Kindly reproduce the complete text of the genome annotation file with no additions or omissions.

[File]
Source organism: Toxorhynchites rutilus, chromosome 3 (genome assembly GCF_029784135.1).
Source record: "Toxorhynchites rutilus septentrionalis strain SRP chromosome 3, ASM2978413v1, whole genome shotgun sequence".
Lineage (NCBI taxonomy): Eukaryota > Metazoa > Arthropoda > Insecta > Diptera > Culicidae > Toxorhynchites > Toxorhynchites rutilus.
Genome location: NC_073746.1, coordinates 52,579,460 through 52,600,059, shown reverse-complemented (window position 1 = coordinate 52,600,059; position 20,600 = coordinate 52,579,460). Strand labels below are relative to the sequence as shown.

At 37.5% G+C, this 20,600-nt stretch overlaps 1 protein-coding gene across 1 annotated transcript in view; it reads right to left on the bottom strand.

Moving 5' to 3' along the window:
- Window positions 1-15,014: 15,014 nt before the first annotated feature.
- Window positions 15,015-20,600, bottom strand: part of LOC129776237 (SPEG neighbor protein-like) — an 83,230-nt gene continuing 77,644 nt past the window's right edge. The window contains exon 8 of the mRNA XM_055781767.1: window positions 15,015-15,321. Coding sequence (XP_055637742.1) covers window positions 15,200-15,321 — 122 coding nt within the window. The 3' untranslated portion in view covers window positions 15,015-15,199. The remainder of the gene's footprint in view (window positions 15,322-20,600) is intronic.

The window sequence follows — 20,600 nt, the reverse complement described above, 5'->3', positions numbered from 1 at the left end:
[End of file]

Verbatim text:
Source organism: Toxorhynchites rutilus, chromosome 3 (genome assembly GCF_029784135.1).
Source record: "Toxorhynchites rutilus septentrionalis strain SRP chromosome 3, ASM2978413v1, whole genome shotgun sequence".
Lineage (NCBI taxonomy): Eukaryota > Metazoa > Arthropoda > Insecta > Diptera > Culicidae > Toxorhynchites > Toxorhynchites rutilus.
Genome location: NC_073746.1, coordinates 52,579,460 through 52,600,059, shown reverse-complemented (window position 1 = coordinate 52,600,059; position 20,600 = coordinate 52,579,460). Strand labels below are relative to the sequence as shown.

At 37.5% G+C, this 20,600-nt stretch overlaps 1 protein-coding gene across 1 annotated transcript in view; it reads right to left on the bottom strand.

Moving 5' to 3' along the window:
- Window positions 1-15,014: 15,014 nt before the first annotated feature.
- Window positions 15,015-20,600, bottom strand: part of LOC129776237 (SPEG neighbor protein-like) — an 83,230-nt gene continuing 77,644 nt past the window's right edge. The window contains exon 8 of the mRNA XM_055781767.1: window positions 15,015-15,321. Coding sequence (XP_055637742.1) covers window positions 15,200-15,321 — 122 coding nt within the window. The 3' untranslated portion in view covers window positions 15,015-15,199. The remainder of the gene's footprint in view (window positions 15,322-20,600) is intronic.

The window sequence follows — 20,600 nt, the reverse complement described above, 5'->3', positions numbered from 1 at the left end: